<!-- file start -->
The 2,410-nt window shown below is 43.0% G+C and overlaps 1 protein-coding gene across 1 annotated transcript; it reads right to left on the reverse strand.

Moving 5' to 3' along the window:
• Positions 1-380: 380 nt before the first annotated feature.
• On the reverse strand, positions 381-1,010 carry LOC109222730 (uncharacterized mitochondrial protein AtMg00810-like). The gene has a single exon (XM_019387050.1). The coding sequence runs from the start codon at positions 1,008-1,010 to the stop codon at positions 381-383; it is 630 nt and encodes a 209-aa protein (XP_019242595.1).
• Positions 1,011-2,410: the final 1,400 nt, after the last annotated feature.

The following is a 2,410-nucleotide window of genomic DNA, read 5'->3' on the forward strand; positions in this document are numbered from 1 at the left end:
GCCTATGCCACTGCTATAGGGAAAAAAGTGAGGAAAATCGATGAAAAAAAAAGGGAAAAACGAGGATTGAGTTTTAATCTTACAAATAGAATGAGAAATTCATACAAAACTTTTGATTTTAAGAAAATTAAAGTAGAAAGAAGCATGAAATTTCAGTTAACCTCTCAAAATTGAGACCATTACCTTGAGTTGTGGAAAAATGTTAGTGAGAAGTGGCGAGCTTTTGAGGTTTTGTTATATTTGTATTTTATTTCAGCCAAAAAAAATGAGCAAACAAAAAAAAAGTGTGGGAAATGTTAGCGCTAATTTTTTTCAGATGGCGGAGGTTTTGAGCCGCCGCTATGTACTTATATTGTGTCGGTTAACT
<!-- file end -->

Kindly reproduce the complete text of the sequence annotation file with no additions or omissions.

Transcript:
The 2,410-nt window shown below is 43.0% G+C and overlaps 1 protein-coding gene across 1 annotated transcript; it reads right to left on the reverse strand.

Moving 5' to 3' along the window:
• Positions 1-380: 380 nt before the first annotated feature.
• On the reverse strand, positions 381-1,010 carry LOC109222730 (uncharacterized mitochondrial protein AtMg00810-like). The gene has a single exon (XM_019387050.1). The coding sequence runs from the start codon at positions 1,008-1,010 to the stop codon at positions 381-383; it is 630 nt and encodes a 209-aa protein (XP_019242595.1).
• Positions 1,011-2,410: the final 1,400 nt, after the last annotated feature.

The following is a 2,410-nucleotide window of genomic DNA, read 5'->3' on the forward strand; positions in this document are numbered from 1 at the left end:
GCCTATGCCACTGCTATAGGGAAAAAAGTGAGGAAAATCGATGAAAAAAAAAGGGAAAAACGAGGATTGAGTTTTAATCTTACAAATAGAATGAGAAATTCATACAAAACTTTTGATTTTAAGAAAATTAAAGTAGAAAGAAGCATGAAATTTCAGTTAACCTCTCAAAATTGAGACCATTACCTTGAGTTGTGGAAAAATGTTAGTGAGAAGTGGCGAGCTTTTGAGGTTTTGTTATATTTGTATTTTATTTCAGCCAAAAAAAATGAGCAAACAAAAAAAAAGTGTGGGAAATGTTAGCGCTAATTTTTTTCAGATGGCGGAGGTTTTGAGCCGCCGCTATGTACTTATATTGTGTCGGTTAACT